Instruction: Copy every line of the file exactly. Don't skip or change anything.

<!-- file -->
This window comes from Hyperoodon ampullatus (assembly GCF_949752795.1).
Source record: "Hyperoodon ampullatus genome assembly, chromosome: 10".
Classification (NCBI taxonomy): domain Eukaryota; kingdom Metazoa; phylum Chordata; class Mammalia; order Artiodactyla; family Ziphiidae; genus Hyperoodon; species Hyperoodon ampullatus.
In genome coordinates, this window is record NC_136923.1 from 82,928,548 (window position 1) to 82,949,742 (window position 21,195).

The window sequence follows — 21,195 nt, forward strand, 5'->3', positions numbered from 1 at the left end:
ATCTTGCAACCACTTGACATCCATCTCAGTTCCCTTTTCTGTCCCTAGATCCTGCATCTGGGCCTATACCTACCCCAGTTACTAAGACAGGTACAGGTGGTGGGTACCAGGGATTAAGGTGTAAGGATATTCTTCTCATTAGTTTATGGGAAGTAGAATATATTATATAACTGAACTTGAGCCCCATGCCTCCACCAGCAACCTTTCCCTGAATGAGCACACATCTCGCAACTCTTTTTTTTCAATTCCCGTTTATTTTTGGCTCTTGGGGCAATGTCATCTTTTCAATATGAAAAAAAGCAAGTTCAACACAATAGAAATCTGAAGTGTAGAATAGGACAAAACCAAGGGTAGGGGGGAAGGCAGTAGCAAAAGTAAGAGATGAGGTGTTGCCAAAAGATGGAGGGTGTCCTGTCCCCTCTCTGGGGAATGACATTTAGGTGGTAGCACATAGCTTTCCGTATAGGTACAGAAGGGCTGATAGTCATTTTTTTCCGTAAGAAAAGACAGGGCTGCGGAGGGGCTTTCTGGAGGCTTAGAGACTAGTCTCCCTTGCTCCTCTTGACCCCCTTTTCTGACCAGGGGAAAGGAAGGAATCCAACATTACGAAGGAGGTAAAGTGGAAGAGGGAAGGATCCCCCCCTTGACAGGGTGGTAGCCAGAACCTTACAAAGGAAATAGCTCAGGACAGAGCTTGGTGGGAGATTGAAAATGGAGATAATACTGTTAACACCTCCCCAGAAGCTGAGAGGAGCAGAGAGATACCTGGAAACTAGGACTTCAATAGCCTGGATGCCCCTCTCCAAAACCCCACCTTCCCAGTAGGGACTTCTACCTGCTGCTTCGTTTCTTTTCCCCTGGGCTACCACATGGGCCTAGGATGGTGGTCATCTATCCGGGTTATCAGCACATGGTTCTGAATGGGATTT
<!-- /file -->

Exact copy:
This window comes from Hyperoodon ampullatus (assembly GCF_949752795.1).
Source record: "Hyperoodon ampullatus genome assembly, chromosome: 10".
Classification (NCBI taxonomy): domain Eukaryota; kingdom Metazoa; phylum Chordata; class Mammalia; order Artiodactyla; family Ziphiidae; genus Hyperoodon; species Hyperoodon ampullatus.
In genome coordinates, this window is record NC_136923.1 from 82,928,548 (window position 1) to 82,949,742 (window position 21,195).

The window sequence follows — 21,195 nt, forward strand, 5'->3', positions numbered from 1 at the left end:
ATCTTGCAACCACTTGACATCCATCTCAGTTCCCTTTTCTGTCCCTAGATCCTGCATCTGGGCCTATACCTACCCCAGTTACTAAGACAGGTACAGGTGGTGGGTACCAGGGATTAAGGTGTAAGGATATTCTTCTCATTAGTTTATGGGAAGTAGAATATATTATATAACTGAACTTGAGCCCCATGCCTCCACCAGCAACCTTTCCCTGAATGAGCACACATCTCGCAACTCTTTTTTTTCAATTCCCGTTTATTTTTGGCTCTTGGGGCAATGTCATCTTTTCAATATGAAAAAAAGCAAGTTCAACACAATAGAAATCTGAAGTGTAGAATAGGACAAAACCAAGGGTAGGGGGGAAGGCAGTAGCAAAAGTAAGAGATGAGGTGTTGCCAAAAGATGGAGGGTGTCCTGTCCCCTCTCTGGGGAATGACATTTAGGTGGTAGCACATAGCTTTCCGTATAGGTACAGAAGGGCTGATAGTCATTTTTTTCCGTAAGAAAAGACAGGGCTGCGGAGGGGCTTTCTGGAGGCTTAGAGACTAGTCTCCCTTGCTCCTCTTGACCCCCTTTTCTGACCAGGGGAAAGGAAGGAATCCAACATTACGAAGGAGGTAAAGTGGAAGAGGGAAGGATCCCCCCCTTGACAGGGTGGTAGCCAGAACCTTACAAAGGAAATAGCTCAGGACAGAGCTTGGTGGGAGATTGAAAATGGAGATAATACTGTTAACACCTCCCCAGAAGCTGAGAGGAGCAGAGAGATACCTGGAAACTAGGACTTCAATAGCCTGGATGCCCCTCTCCAAAACCCCACCTTCCCAGTAGGGACTTCTACCTGCTGCTTCGTTTCTTTTCCCCTGGGCTACCACATGGGCCTAGGATGGTGGTCATCTATCCGGGTTATCAGCACATGGTTCTGAATGGGATTT